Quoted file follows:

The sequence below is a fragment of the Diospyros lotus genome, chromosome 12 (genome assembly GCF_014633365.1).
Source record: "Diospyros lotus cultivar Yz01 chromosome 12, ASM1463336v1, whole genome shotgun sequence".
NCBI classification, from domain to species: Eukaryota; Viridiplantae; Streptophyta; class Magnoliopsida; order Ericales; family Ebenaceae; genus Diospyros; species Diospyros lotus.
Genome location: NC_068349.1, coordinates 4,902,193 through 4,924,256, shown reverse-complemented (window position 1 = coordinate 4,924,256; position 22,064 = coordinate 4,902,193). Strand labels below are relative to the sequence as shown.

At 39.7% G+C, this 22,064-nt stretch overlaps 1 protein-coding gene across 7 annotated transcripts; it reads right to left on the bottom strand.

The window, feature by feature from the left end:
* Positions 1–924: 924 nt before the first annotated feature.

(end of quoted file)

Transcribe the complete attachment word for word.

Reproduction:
The sequence below is a fragment of the Diospyros lotus genome, chromosome 12 (genome assembly GCF_014633365.1).
Source record: "Diospyros lotus cultivar Yz01 chromosome 12, ASM1463336v1, whole genome shotgun sequence".
NCBI classification, from domain to species: Eukaryota; Viridiplantae; Streptophyta; class Magnoliopsida; order Ericales; family Ebenaceae; genus Diospyros; species Diospyros lotus.
Genome location: NC_068349.1, coordinates 4,902,193 through 4,924,256, shown reverse-complemented (window position 1 = coordinate 4,924,256; position 22,064 = coordinate 4,902,193). Strand labels below are relative to the sequence as shown.

At 39.7% G+C, this 22,064-nt stretch overlaps 1 protein-coding gene across 7 annotated transcripts; it reads right to left on the bottom strand.

The window, feature by feature from the left end:
* Positions 1–924: 924 nt before the first annotated feature.